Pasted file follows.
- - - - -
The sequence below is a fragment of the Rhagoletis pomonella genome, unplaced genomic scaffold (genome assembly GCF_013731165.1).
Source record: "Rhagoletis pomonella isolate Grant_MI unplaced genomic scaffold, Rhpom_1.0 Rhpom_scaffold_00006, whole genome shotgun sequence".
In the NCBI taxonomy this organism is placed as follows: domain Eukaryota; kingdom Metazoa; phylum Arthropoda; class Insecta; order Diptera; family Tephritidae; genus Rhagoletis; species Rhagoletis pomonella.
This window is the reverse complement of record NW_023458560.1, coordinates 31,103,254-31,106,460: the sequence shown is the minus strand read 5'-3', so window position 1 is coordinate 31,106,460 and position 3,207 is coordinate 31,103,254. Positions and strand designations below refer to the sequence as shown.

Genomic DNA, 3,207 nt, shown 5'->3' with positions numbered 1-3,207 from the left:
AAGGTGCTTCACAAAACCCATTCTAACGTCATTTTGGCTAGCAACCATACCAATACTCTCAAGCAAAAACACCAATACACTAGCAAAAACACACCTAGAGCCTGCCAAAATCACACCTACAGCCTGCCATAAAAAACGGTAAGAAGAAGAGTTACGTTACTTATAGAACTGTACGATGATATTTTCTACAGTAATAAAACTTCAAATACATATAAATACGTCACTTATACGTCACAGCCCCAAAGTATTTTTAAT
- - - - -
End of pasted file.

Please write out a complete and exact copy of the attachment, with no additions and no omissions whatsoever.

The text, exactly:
The sequence below is a fragment of the Rhagoletis pomonella genome, unplaced genomic scaffold (genome assembly GCF_013731165.1).
Source record: "Rhagoletis pomonella isolate Grant_MI unplaced genomic scaffold, Rhpom_1.0 Rhpom_scaffold_00006, whole genome shotgun sequence".
In the NCBI taxonomy this organism is placed as follows: domain Eukaryota; kingdom Metazoa; phylum Arthropoda; class Insecta; order Diptera; family Tephritidae; genus Rhagoletis; species Rhagoletis pomonella.
This window is the reverse complement of record NW_023458560.1, coordinates 31,103,254-31,106,460: the sequence shown is the minus strand read 5'-3', so window position 1 is coordinate 31,106,460 and position 3,207 is coordinate 31,103,254. Positions and strand designations below refer to the sequence as shown.

Genomic DNA, 3,207 nt, shown 5'->3' with positions numbered 1-3,207 from the left:
AAGGTGCTTCACAAAACCCATTCTAACGTCATTTTGGCTAGCAACCATACCAATACTCTCAAGCAAAAACACCAATACACTAGCAAAAACACACCTAGAGCCTGCCAAAATCACACCTACAGCCTGCCATAAAAAACGGTAAGAAGAAGAGTTACGTTACTTATAGAACTGTACGATGATATTTTCTACAGTAATAAAACTTCAAATACATATAAATACGTCACTTATACGTCACAGCCCCAAAGTATTTTTAAT